The New Hanover County Planning Board voted unanimously to
approve a special use permit to expand the 400-acre county landfill onto two
adjacent properties on Thursday, Dec. 6, following a public hearing.
The three conditions of the permit include the applicant continuing
to work with the North Carolina Natural Heritage Program, consulting with the
North Carolina Plant Conservation Program and a 50-foot setback for the
combination of the two parcels.
County environment management director Joe Suleyman gave a
presentation explaining what the permit would mean for the county.
The permit would extend the life of the landfill by an estimated 45 years, or two generations.
Another analysis of a rare grass, called big three-awn grass, discovered by the Natural
Heritage Program in the
existing landfill location is scheduled in the spring.
“They’re not saying this is an endangered species,” planning
manager Shawn Ralston said about the Natural Heritage Program’s request.
The idea for the relocation of the grass came from a recommendation by the
program that also supports the county’s Coastal Area Management Act land use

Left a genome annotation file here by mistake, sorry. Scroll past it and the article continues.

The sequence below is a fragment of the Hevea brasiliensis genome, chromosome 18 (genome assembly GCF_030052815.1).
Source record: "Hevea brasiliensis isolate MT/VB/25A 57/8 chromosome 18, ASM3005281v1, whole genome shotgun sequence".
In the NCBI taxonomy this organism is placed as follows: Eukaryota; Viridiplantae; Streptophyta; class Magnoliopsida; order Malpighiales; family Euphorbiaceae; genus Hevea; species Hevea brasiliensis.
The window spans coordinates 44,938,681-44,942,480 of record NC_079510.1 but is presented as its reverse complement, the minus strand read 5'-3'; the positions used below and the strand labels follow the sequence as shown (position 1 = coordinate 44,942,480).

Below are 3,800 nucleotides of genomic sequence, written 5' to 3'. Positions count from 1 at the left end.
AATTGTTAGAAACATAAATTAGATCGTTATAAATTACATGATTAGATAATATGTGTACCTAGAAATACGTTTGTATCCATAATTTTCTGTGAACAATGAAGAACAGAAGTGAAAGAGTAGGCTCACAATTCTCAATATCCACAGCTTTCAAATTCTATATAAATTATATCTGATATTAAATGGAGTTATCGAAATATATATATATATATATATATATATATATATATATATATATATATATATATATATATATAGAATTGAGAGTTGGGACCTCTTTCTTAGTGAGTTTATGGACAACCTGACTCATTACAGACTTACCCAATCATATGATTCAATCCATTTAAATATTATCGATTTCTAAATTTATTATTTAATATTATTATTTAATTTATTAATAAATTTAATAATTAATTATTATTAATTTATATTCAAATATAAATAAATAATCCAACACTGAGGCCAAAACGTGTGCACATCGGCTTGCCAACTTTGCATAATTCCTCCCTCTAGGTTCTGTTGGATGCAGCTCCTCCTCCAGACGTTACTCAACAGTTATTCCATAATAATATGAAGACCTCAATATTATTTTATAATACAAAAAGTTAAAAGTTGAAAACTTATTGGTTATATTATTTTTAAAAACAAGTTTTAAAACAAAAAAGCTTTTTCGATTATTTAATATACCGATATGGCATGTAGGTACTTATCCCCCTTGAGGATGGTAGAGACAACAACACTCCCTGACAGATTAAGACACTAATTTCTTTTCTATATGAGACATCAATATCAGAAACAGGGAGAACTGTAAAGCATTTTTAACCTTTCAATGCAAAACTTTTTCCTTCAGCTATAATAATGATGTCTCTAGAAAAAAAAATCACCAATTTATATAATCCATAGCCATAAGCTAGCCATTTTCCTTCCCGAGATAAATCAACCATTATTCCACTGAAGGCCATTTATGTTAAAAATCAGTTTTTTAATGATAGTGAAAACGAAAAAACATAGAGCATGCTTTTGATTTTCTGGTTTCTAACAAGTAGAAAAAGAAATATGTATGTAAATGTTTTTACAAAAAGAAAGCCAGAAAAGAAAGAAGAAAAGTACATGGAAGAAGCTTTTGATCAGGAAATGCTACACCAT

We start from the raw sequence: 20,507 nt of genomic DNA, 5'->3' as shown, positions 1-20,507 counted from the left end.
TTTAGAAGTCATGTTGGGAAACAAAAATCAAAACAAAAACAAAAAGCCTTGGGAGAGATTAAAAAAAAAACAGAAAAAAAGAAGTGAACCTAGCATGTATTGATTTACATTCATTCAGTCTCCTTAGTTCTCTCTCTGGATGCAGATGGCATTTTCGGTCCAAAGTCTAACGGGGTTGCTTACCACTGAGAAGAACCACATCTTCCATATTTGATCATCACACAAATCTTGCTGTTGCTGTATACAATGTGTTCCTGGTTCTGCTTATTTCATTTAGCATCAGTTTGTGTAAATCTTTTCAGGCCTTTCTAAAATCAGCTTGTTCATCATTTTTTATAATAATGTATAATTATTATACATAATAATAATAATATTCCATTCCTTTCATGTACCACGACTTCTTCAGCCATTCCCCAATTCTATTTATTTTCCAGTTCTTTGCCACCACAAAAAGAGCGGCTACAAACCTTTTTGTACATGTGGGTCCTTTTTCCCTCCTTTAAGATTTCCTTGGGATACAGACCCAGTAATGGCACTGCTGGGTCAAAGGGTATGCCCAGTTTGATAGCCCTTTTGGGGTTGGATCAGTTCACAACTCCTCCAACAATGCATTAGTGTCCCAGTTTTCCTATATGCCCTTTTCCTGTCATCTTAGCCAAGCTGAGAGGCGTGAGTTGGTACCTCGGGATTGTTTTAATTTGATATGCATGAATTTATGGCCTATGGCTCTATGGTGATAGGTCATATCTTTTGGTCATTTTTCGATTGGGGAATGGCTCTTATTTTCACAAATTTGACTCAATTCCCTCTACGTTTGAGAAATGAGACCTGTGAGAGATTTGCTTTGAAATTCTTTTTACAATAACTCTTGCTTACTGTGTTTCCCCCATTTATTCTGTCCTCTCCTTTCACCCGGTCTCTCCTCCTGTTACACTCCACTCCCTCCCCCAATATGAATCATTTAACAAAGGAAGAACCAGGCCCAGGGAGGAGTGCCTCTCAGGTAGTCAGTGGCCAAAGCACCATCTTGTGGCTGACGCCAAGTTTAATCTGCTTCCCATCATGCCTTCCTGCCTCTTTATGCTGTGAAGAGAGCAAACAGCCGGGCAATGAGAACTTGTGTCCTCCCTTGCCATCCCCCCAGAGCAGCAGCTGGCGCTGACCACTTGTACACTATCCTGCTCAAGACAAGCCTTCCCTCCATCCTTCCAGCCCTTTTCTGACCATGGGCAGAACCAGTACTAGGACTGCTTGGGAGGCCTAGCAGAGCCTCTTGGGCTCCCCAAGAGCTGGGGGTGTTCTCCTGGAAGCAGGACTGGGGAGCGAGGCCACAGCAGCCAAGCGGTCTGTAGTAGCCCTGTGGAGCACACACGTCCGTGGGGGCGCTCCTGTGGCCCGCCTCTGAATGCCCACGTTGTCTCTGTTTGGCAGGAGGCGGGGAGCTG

plan, she said.
The surrounding properties are currently zoned as I-2 Heavy
Industrial District, located at 5200 and 5210 U.S. Hwy. 421 N.
About one-third of the total amount of 276.85 acres of land would
be used for waste disposal.
During the public hearing, resident Rob Zapple, who ran for
county commission in the November election, said he was not opposed to the
permit but wanted to ask questions and make recommendations.
Zapple’s concerns were the eventual leaking of the landfill
into water sources, such as the Cape Fear River, along with the height of the
“We don’t want to see a large mountain of garbage,” he said.
Suleyman said staff is not proud of the fact that the height
of the garbage would reach 170 feet, the highest point in the county.
Board member Anthony Prinz expressed concerns with water and
air quality in the county.
“The past few years we’ve seen that the sulfur dioxide
conversation has been very active,” he said, later adding that he supports the
landfill expansion wholeheartedly.
“I think it’s a win-win,” Prinz said about the landfill
expansion including future plans for wildlife education.
The landfill has been an ongoing topic with the county
commission as the board works to decide a solid waste plan for the future.
It has been in operation since 1981. Under Senate Bill 1492 regulations,
the county cannot permit an additional landfill, but the estimated remaining site life of the landfill is 5 years.
The decision to grant the special use permit to expand the landfill
will go before the county commissioners at the regular meeting on Jan. 7.